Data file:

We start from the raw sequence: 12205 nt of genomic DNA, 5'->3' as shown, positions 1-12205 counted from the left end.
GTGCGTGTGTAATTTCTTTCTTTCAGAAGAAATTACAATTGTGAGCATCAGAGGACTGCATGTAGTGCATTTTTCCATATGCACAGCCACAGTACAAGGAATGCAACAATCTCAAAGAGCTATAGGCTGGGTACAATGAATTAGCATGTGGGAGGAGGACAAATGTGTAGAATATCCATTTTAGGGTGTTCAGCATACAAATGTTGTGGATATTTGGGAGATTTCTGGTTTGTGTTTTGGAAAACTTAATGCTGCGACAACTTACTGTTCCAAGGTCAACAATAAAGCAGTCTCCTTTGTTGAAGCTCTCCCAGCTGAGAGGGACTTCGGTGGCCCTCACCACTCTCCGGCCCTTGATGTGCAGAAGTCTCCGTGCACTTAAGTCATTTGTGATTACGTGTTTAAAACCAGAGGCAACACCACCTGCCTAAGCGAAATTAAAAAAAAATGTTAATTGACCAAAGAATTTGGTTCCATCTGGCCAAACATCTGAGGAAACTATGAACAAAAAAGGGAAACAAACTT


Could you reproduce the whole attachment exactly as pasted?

We start from the raw sequence: 12205 nt of genomic DNA, 5'->3' as shown, positions 1-12205 counted from the left end.
GTGCGTGTGTAATTTCTTTCTTTCAGAAGAAATTACAATTGTGAGCATCAGAGGACTGCATGTAGTGCATTTTTCCATATGCACAGCCACAGTACAAGGAATGCAACAATCTCAAAGAGCTATAGGCTGGGTACAATGAATTAGCATGTGGGAGGAGGACAAATGTGTAGAATATCCATTTTAGGGTGTTCAGCATACAAATGTTGTGGATATTTGGGAGATTTCTGGTTTGTGTTTTGGAAAACTTAATGCTGCGACAACTTACTGTTCCAAGGTCAACAATAAAGCAGTCTCCTTTGTTGAAGCTCTCCCAGCTGAGAGGGACTTCGGTGGCCCTCACCACTCTCCGGCCCTTGATGTGCAGAAGTCTCCGTGCACTTAAGTCATTTGTGATTACGTGTTTAAAACCAGAGGCAACACCACCTGCCTAAGCGAAATTAAAAAAAAATGTTAATTGACCAAAGAATTTGGTTCCATCTGGCCAAACATCTGAGGAAACTATGAACAAAAAAGGGAAACAAACTT